2013-09-11swap: make cluster allocation per-cpuShaohua Li
swap cluster allocation is to get better request merge to improve performance. But the cluster is shared globally, if multiple tasks are doing swap, this will cause interleave disk access. While multiple tasks swap is quite common, for example, each numa node has a kswapd thread doing swap and multiple threads/processes doing direct page reclaim. ioscheduler can't help too much here, because tasks don't send swapout IO down to block layer in the meantime. Block layer does merge some IOs, but a lot not, depending on how many tasks are doing swapout concurrently. In practice, I've seen a lot of small size IO in swapout workloads. We makes the cluster allocation per-cpu here. The interleave disk access issue goes away. All tasks swapout to their own cluster, so swapout will become sequential, which can be easily merged to big size IO. If one CPU can't get its per-cpu cluster (for example, there is no free cluster anymore in the swap), it will fallback to scan swap_map. The CPU can still continue swap. We don't need recycle free swap entries of other CPUs. In my test (swap to a 2-disk raid0 partition), this improves around 10% swapout throughput, and request size is increased significantly. How does this impact swap readahead is uncertain though. On one side, page reclaim always isolates and swaps several adjancent pages, this will make page reclaim write the pages sequentially and benefit readahead. On the other side, several CPU write pages interleave means the pages don't live _sequentially_ but relatively _near_. In the per-cpu allocation case, if adjancent pages are written by different cpus, they will live relatively _far_. So how this impacts swap readahead depends on how many pages page reclaim isolates and swaps one time. If the number is big, this patch will benefit swap readahead. Of course, this is about sequential access pattern. The patch has no impact for random access pattern, because the new cluster allocation algorithm is just for SSD. Alternative solution is organizing swap layout to be per-mm instead of this per-cpu approach. In the per-mm layout, we allocate a disk range for each mm, so pages of one mm live in swap disk adjacently. per-mm layout has potential issues of lock contention if multiple reclaimers are swap pages from one mm. For a sequential workload, per-mm layout is better to implement swap readahead, because pages from the mm are adjacent in disk. But per-cpu layout isn't very bad in this workload, as page reclaim always isolates and swaps several pages one time, such pages will still live in disk sequentially and readahead can utilize this. For a random workload, per-mm layout isn't beneficial of request merge, because it's quite possible pages from different mm are swapout in the meantime and IO can't be merged in per-mm layout. while with per-cpu layout we can merge requests from any mm. Considering random workload is more popular in workloads with swap (and per-cpu approach isn't too bad for sequential workload too), I'm choosing per-cpu layout. [akpm@linux-foundation.org: coding-style fixes] Signed-off-by: Shaohua Li <shli@fusionio.com> Cc: Rik van Riel <riel@redhat.com> Cc: Minchan Kim <minchan@kernel.org> Cc: Kyungmin Park <kmpark@infradead.org> Cc: Hugh Dickins <hughd@google.com> Cc: Rafael Aquini <aquini@redhat.com> Signed-off-by: Andrew Morton <akpm@linux-foundation.org> Signed-off-by: Linus Torvalds <torvalds@linux-foundation.org>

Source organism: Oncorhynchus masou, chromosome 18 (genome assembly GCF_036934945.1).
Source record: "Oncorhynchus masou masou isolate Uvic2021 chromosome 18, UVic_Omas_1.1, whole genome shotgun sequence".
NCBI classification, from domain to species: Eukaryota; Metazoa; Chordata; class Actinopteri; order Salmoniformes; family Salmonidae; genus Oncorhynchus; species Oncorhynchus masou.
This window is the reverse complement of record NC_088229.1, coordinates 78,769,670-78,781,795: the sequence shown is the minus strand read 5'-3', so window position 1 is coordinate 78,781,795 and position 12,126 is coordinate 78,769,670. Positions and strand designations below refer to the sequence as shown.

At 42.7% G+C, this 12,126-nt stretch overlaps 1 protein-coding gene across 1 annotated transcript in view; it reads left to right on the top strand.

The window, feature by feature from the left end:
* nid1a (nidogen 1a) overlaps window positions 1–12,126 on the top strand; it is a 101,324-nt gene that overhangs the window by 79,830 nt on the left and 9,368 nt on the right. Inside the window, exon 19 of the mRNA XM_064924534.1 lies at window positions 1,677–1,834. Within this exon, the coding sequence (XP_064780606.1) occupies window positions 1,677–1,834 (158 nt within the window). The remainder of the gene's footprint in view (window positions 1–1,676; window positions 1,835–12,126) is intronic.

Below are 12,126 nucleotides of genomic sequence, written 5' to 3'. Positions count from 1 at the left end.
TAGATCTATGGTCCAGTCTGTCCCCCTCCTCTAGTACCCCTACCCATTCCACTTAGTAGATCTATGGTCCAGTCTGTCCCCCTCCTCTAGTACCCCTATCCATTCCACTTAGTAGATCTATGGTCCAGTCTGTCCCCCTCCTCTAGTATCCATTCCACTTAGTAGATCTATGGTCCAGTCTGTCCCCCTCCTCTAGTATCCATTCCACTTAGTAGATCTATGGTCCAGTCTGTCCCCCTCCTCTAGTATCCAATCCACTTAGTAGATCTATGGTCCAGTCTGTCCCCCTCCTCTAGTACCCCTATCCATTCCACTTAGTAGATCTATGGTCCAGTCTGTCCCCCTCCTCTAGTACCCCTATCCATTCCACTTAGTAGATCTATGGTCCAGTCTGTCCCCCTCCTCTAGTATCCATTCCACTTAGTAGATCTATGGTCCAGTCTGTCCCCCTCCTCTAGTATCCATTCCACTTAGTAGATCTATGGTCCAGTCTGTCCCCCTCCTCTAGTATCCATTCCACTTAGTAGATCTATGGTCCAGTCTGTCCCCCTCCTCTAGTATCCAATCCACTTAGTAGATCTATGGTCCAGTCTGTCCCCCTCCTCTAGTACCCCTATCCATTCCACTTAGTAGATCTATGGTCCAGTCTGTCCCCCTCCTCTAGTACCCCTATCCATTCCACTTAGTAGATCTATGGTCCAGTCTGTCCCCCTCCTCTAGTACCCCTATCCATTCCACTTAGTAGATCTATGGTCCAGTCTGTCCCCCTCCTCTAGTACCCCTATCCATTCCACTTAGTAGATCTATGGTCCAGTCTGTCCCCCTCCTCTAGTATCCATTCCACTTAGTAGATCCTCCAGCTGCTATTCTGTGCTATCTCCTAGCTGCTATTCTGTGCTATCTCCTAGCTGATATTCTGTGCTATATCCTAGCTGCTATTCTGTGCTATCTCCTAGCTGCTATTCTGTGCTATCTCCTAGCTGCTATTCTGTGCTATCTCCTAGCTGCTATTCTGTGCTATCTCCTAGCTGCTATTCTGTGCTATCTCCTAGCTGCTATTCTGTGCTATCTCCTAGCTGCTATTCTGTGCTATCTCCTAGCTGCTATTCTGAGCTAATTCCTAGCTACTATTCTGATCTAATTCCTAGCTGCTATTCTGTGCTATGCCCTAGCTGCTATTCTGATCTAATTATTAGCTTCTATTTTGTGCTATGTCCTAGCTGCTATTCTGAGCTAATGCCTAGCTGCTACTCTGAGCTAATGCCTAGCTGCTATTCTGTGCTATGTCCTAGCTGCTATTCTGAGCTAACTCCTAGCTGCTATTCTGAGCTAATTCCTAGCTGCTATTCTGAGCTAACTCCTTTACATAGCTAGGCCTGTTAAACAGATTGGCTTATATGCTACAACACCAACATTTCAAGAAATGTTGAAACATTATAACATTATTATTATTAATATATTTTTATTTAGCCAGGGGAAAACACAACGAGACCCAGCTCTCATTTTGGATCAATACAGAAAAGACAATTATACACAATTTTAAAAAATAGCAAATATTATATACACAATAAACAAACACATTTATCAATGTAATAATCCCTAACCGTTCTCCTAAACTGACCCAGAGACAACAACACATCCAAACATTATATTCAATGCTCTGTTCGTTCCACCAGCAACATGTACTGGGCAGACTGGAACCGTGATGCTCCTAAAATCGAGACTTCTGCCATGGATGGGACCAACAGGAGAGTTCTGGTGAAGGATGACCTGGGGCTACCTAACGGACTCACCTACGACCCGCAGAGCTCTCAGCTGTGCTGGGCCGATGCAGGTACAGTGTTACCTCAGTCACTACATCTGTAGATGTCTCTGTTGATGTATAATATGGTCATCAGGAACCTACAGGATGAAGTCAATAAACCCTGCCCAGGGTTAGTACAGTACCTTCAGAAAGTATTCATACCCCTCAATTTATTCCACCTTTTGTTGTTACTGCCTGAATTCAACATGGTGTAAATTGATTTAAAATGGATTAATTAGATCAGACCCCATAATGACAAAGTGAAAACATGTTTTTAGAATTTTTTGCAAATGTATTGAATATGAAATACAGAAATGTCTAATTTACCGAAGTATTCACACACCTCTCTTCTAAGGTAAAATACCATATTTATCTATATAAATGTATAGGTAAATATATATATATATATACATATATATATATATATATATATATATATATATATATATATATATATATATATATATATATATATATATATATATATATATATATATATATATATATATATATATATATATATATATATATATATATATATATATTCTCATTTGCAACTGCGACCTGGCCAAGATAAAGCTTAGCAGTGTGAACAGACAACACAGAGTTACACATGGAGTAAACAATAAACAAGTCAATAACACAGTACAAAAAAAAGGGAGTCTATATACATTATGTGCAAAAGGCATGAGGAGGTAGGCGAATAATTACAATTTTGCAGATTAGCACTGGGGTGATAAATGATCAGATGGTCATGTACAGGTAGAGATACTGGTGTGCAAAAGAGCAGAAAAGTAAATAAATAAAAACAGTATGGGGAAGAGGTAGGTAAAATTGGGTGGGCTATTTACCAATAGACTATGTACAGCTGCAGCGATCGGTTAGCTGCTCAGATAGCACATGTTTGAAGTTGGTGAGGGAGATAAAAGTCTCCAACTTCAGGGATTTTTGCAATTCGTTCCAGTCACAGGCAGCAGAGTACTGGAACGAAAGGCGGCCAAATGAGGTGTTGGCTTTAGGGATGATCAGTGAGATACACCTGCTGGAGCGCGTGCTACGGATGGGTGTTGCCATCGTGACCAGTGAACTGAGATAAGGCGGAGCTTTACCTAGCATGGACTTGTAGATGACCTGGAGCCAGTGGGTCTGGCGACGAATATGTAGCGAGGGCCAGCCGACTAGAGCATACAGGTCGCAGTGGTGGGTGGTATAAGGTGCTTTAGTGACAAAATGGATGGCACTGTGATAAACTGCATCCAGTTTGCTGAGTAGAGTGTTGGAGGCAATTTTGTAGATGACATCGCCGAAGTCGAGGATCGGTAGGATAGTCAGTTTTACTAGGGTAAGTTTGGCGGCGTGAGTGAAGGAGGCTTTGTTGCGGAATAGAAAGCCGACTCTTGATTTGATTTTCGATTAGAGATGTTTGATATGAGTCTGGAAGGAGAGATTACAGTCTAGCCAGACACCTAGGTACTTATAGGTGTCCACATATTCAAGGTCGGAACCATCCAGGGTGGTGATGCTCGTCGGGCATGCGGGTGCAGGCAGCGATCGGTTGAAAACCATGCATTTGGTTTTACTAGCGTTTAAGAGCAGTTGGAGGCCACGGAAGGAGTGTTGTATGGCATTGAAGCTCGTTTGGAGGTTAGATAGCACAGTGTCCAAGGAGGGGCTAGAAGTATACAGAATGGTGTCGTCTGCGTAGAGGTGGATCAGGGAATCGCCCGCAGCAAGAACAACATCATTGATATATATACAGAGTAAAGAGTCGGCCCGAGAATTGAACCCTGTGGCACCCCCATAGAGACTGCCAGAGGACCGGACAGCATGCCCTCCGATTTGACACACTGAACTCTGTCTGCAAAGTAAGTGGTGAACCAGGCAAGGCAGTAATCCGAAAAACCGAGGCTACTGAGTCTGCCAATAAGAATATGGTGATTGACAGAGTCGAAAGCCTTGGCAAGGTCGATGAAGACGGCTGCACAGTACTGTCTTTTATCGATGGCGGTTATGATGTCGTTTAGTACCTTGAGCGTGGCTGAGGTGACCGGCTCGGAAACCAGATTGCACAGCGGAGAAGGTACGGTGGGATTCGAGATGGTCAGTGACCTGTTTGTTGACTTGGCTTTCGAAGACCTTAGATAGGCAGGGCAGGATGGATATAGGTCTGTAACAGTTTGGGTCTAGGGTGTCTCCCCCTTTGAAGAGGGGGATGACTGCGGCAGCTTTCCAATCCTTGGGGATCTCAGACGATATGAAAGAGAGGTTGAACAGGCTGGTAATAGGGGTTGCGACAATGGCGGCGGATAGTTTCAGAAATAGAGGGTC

2013-09-11swap: fix races exposed by swap discardShaohua Li
The previous patch can expose races, according to Hugh: swapoff was sometimes failing with "Cannot allocate memory", coming from try_to_unuse()'s -ENOMEM: it needs to allow for swap_duplicate() failing on a free entry temporarily SWAP_MAP_BAD while being discarded. We should use ACCESS_ONCE() there, and whenever accessing swap_map locklessly; but rather than peppering it throughout try_to_unuse(), just declare *swap_map with volatile. try_to_unuse() is accustomed to *swap_map going down racily, but not necessarily to it jumping up from 0 to SWAP_MAP_BAD: we'll be safer to prevent that transition once SWP_WRITEOK is switched off, when it's a waste of time to issue discards anyway (swapon can do a whole discard). Another issue is: In swapin_readahead(), read_swap_cache_async() can read a bad swap entry, because we don't check if readahead swap entry is bad. This doesn't break anything but such swapin page is wasteful and can only be freed at page reclaim. We should avoid read such swap entry. And in discard, we mark swap entry SWAP_MAP_BAD and then switch it to normal when discard is finished. If readahead reads such swap entry, we have the same issue, so we much check if swap entry is bad too. Thanks Hugh to inspire swapin_readahead could use bad swap entry. [include Hugh's patch 'swap: fix swapoff ENOMEMs from discard'] Signed-off-by: Shaohua Li <shli@fusionio.com> Signed-off-by: Hugh Dickins <hughd@google.com> Cc: Rik van Riel <riel@redhat.com> Cc: Minchan Kim <minchan@kernel.org> Cc: Kyungmin Park <kmpark@infradead.org> Cc: Rafael Aquini <aquini@redhat.com> Signed-off-by: Andrew Morton <akpm@linux-foundation.org> Signed-off-by: Linus Torvalds <torvalds@linux-foundation.org>